If you doubt that a boost of testosterone will enhance your physical prowess, look no further than former New York Yankees outfielder Melky Cabrera. He was a teenager when the Yankees signed him in 2001 and in his rookie season impressed fans with his enthusiasm and hustling defensive plays. But eventually Melky’s star began to fade with the Yankees. He ended up playing with little notice in Kansas City.
Then this year when the 28-year-old Cabrera re-appeared with the San Francisco Giants. Never a power hitter with the Yankees (his batting average was .267 in his first five years in the majors), Cabrera this year blossomed into a .346 hitter. He was named the most valuable player of the All-Star game. How did the Yankees fail to recognize all this potential? Maybe because the potential was realized only after Cabrera began using testosterone. Thinking that his great progress was too good to be true, Major League Baseball launched an investigation and ultimately banished Cabrera from play for 50 games.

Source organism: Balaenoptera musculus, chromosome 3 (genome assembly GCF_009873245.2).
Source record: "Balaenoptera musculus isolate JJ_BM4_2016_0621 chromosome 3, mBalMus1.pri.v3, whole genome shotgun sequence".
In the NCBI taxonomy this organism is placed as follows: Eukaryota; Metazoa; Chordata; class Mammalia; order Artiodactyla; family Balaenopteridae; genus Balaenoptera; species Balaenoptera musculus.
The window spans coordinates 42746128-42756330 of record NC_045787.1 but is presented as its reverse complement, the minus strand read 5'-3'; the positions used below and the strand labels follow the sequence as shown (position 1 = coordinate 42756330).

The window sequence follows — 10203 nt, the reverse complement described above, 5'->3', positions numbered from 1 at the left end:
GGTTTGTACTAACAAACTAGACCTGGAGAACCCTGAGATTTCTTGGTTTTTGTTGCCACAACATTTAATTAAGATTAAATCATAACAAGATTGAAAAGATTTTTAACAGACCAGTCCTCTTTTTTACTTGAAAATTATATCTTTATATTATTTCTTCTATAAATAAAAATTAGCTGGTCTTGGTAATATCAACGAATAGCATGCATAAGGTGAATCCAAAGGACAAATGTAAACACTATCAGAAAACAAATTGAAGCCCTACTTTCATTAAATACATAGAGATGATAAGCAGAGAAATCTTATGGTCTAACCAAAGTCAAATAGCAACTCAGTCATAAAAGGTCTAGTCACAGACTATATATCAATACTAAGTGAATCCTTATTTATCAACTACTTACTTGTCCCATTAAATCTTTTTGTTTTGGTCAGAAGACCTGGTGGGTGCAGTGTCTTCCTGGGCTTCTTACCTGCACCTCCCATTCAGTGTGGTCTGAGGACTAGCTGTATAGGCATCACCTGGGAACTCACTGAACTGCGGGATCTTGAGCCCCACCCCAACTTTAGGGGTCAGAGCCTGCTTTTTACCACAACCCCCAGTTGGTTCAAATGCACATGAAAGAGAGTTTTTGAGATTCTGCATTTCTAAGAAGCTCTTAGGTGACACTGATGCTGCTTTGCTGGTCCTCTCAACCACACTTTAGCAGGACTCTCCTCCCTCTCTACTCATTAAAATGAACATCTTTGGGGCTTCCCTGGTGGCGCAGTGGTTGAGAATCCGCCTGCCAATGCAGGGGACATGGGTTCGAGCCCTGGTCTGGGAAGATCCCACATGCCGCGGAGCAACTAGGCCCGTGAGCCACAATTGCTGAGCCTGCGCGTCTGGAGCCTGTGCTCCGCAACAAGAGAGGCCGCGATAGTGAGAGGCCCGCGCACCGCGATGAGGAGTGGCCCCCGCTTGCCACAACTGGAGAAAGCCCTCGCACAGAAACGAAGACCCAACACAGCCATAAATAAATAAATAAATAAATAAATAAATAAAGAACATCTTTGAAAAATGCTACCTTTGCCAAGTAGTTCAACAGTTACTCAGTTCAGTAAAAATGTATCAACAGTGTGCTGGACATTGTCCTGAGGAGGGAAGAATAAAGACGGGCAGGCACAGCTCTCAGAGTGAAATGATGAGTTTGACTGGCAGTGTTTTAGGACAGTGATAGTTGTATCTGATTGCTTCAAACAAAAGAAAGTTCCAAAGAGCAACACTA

So apparently testosterone will make a difference for a professional athlete. But what about a weekend jock or a road warrior who finds himself dragging — mentally and physically — at the end of a long week? A Reuters report posted online notes that experts acknowledge physical and psychological challenges for middle-aged men, but “they say that testosterone replacement therapy isn’t necessarily the solution for these problems. The symptoms described in the ads occur in other diseases, they note, and could also be chalked up to plain old aging.”
The Reuters report adds: “According to a review in the Drug and Therapeutics Bulletin, testosterone replacement therapy is questionable because it has risks, its efficacy is uncertain, and there’s no strong agreement about whether low testosterone is really a disease in older age. ‘We’re skeptical about this,’ Dr. Ike Iheanacho, the journal’s editor, told Reuters. ‘You may have men who have symptoms who have low testosterone levels, but in our view it doesn’t add up convincingly to an undoubted medical condition.’”